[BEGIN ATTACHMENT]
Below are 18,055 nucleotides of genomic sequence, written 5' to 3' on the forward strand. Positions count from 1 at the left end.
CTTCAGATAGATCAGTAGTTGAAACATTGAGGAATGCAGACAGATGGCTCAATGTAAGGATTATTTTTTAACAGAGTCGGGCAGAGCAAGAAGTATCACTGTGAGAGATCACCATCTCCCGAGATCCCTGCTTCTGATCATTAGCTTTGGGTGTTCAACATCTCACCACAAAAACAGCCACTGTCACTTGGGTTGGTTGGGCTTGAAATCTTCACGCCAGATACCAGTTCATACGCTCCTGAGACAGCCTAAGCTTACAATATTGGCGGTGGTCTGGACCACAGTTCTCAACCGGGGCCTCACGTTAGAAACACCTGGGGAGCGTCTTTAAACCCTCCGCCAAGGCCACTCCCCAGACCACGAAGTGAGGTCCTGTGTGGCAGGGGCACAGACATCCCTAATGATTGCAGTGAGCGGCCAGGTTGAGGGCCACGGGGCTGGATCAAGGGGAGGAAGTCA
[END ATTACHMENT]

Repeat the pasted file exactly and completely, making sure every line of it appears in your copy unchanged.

Below are 18,055 nucleotides of genomic sequence, written 5' to 3' on the forward strand. Positions count from 1 at the left end.
CTTCAGATAGATCAGTAGTTGAAACATTGAGGAATGCAGACAGATGGCTCAATGTAAGGATTATTTTTTAACAGAGTCGGGCAGAGCAAGAAGTATCACTGTGAGAGATCACCATCTCCCGAGATCCCTGCTTCTGATCATTAGCTTTGGGTGTTCAACATCTCACCACAAAAACAGCCACTGTCACTTGGGTTGGTTGGGCTTGAAATCTTCACGCCAGATACCAGTTCATACGCTCCTGAGACAGCCTAAGCTTACAATATTGGCGGTGGTCTGGACCACAGTTCTCAACCGGGGCCTCACGTTAGAAACACCTGGGGAGCGTCTTTAAACCCTCCGCCAAGGCCACTCCCCAGACCACGAAGTGAGGTCCTGTGTGGCAGGGGCACAGACATCCCTAATGATTGCAGTGAGCGGCCAGGTTGAGGGCCACGGGGCTGGATCAAGGGGAGGAAGTCA